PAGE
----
Probabiliy of correctness
Pop quiz, hotshot: what happens if you run this program with 32 processes on your favorite parallel resource? (copy-n-pasting this code to compile and run it yourself is CHEATING!)
The mix of C and C++ is for brevity here on the blog. But yea; it does compile and is a valid MPI application.
Got your answer?
If you said “that program’s non-deterministic!”, you’d be right.
Why? Note that rank 0 does a receive from the wildcard MPI_ANY_SOURCE, but then does a fixed calculation based on the variable i — not the actual source rank. Hence, the behavior depends on the order in which rank 0 receives from its peers. And that’s non-deterministic.
…but is that a Bad Thing?
In some cases, yes. If the logic in your code assumes an ordering and the consecutive message receipt sources are not in the order that you expect, then clearly that’s a Bad Thing. Thar be monstars thar.
But in some cases, it’s not a bad thing.
“Hey, wait!” you say. “You MPI implementors have always told me that wildcards are evil! You’ve told us application developers to pre-post non-blocking receives in the order that we want and use MPI_TEST (and friends) to selectively complete those receives, potentially artificially effecting order. What gives?”
Well, yes, pre-posting receives can be a (very) Good Thing. For example, pre-posting receives can allow the MPI implementation to maximize communication/computation overlap without causing additional copies for unexpected messages.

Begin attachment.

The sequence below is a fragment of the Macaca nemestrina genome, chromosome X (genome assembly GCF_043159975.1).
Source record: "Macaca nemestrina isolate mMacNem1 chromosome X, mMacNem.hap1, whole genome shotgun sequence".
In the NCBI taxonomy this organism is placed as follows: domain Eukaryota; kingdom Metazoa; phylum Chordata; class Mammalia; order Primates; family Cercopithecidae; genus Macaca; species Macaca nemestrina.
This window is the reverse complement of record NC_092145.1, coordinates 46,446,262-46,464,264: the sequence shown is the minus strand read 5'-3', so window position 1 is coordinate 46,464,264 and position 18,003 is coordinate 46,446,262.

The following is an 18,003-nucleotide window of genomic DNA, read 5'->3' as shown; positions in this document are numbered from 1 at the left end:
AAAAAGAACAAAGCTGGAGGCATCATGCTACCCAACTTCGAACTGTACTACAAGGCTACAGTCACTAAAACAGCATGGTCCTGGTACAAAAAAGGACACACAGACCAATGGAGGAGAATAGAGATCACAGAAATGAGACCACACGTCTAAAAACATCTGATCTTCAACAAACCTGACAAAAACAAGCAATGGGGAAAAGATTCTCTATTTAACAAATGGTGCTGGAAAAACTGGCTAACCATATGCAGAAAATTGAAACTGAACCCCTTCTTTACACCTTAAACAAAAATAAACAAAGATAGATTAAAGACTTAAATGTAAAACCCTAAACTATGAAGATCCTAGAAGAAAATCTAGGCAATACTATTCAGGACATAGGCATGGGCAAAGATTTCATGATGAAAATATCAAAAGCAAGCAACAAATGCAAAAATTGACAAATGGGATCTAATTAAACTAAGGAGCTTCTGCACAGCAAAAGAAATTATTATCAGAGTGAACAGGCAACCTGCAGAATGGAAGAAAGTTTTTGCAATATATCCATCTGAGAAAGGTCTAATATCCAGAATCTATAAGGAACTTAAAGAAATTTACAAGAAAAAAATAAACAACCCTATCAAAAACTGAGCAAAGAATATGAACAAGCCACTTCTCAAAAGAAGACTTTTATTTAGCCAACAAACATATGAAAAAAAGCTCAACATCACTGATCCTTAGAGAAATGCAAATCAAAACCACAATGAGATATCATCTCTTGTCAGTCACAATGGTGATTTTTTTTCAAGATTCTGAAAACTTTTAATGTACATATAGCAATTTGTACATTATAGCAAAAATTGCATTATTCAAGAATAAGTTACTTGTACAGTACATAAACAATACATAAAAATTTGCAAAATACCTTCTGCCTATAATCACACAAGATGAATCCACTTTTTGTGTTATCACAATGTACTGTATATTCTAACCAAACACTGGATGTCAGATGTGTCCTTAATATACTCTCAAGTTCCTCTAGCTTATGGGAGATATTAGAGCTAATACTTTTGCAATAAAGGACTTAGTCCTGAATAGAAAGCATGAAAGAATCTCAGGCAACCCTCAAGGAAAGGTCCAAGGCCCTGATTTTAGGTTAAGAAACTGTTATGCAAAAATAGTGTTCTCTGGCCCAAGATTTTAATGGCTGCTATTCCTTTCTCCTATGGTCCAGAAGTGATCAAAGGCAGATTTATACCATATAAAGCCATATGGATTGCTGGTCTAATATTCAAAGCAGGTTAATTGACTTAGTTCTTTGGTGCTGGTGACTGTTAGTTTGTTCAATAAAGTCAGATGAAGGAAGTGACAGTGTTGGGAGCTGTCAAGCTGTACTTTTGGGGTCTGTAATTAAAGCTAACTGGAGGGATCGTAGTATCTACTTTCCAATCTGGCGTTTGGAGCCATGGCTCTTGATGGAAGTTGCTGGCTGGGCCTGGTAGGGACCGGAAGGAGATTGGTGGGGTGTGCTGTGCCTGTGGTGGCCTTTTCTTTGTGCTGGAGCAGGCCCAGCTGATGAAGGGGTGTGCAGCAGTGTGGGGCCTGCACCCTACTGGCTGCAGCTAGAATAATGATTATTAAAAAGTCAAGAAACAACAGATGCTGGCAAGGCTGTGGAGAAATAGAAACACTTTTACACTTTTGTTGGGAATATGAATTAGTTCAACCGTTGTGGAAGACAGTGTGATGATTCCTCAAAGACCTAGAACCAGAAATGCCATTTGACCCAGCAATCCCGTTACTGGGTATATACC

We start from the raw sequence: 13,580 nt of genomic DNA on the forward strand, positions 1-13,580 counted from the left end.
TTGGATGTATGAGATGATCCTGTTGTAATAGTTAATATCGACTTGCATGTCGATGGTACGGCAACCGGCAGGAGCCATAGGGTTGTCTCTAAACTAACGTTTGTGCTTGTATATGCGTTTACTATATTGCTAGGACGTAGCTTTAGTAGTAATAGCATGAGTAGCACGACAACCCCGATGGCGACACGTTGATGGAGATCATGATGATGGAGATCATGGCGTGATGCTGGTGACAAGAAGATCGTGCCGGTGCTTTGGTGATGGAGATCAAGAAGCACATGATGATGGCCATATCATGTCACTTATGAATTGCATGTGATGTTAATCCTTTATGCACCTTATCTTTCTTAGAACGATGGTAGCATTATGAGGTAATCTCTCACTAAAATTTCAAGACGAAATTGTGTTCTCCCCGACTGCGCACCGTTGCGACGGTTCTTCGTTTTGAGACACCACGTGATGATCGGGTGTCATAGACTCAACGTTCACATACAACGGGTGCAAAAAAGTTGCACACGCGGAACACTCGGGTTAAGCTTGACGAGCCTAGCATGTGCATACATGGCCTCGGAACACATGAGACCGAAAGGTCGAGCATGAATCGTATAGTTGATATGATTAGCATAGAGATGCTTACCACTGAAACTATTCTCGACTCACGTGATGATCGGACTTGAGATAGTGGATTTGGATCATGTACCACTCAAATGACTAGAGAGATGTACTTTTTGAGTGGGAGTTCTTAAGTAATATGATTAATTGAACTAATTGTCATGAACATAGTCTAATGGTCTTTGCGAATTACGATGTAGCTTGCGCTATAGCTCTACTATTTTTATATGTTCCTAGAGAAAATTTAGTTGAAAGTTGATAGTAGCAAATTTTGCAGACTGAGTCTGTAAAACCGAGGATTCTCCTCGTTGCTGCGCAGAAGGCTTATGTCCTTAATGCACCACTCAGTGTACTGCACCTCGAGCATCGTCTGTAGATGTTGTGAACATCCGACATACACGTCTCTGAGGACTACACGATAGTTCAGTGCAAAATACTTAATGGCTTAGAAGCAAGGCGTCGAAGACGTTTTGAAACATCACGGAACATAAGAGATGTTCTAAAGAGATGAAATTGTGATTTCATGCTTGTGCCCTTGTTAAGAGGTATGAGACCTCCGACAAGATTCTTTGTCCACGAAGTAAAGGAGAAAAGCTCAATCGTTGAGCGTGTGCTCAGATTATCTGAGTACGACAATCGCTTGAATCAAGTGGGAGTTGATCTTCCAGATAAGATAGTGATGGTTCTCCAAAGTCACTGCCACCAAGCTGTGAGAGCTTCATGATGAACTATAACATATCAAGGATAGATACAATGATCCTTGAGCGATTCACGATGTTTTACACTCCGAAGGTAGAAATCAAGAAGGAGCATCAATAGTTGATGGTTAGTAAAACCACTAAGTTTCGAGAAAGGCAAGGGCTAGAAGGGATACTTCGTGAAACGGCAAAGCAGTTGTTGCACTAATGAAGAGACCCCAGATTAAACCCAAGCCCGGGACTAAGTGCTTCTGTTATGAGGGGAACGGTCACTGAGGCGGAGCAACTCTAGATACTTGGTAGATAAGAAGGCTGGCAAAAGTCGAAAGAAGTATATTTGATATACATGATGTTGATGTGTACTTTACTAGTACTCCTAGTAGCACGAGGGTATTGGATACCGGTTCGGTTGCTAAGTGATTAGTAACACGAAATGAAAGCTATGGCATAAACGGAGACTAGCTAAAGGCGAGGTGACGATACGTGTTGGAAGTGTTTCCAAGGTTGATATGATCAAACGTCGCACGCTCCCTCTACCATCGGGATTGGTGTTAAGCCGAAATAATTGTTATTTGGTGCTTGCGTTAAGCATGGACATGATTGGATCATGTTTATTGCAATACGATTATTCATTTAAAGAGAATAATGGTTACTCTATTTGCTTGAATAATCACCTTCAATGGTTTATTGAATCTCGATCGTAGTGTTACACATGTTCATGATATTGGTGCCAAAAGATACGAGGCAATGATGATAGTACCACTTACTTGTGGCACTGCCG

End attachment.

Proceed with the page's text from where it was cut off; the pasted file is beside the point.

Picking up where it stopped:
But sometimes a little non-deterministic chaos is just what you need. For example, it may be wasteful to pre-post specific receives from thousands of MPI peer processes when just a few pre-posted receives from MPI_ANY_SOURCE would consume far fewer resources. And sometimes your application doesn’t care about ordering — maybe you have a manager/worker kind of workflow where it doesn’t matter which specific worker does the work. Or maybe your application can use the MPI_SOURCE value from the status on a wildcard receive to figure out what to do based on who sent it.
And so on.
Granted, measured non-determinism can make applications more difficult to debug. And you probably want to get the same answer every time you run your application — without a high probability of correctness, this is all moot, right? But don’t be quick to judge; sometimes some non-determinism can be just what the doctor ordered.